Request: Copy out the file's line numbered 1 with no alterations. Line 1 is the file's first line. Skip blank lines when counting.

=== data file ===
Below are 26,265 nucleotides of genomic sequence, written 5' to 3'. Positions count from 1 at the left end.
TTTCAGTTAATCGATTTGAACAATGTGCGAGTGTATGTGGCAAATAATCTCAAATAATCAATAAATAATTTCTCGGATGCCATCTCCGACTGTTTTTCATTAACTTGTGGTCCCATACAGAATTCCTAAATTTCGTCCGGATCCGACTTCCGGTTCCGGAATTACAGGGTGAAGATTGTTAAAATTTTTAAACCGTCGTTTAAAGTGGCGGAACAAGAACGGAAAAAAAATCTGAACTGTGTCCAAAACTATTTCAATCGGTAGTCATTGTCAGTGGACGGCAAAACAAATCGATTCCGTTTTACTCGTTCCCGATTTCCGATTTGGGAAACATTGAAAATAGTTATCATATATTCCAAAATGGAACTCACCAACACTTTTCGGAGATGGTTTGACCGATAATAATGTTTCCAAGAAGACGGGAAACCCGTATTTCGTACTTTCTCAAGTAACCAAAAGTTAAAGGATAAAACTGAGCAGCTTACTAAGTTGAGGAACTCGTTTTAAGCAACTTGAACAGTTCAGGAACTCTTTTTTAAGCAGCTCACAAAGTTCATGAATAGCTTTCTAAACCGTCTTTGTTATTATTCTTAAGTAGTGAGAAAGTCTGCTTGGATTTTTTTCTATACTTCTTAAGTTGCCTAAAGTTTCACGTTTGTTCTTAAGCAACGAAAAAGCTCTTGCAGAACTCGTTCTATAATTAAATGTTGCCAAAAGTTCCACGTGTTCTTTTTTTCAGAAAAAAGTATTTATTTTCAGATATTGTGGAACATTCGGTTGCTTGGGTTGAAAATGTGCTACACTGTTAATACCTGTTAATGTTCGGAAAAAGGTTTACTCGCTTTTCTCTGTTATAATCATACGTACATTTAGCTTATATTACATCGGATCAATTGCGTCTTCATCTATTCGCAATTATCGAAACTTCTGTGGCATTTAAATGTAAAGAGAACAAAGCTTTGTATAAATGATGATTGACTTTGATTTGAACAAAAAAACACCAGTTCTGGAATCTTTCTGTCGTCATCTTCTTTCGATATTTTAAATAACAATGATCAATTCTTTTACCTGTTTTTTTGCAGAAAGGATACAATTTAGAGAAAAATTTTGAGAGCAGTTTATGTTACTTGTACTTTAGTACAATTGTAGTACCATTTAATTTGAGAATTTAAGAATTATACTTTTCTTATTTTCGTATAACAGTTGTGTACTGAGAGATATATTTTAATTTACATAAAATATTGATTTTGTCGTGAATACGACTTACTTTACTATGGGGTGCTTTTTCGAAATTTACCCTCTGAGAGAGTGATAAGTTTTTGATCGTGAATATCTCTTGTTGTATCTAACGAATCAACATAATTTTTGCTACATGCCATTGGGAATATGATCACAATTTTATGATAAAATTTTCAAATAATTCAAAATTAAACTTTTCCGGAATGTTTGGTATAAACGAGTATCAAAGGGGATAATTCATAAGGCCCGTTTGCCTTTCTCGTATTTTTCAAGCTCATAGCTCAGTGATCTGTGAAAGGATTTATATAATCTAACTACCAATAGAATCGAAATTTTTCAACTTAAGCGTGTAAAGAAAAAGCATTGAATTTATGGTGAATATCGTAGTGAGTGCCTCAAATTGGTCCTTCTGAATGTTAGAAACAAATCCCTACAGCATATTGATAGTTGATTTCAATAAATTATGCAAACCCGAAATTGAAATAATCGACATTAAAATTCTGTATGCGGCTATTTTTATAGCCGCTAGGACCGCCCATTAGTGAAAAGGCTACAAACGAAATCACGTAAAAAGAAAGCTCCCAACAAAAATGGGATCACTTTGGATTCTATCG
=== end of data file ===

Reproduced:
Below are 26,265 nucleotides of genomic sequence, written 5' to 3'. Positions count from 1 at the left end.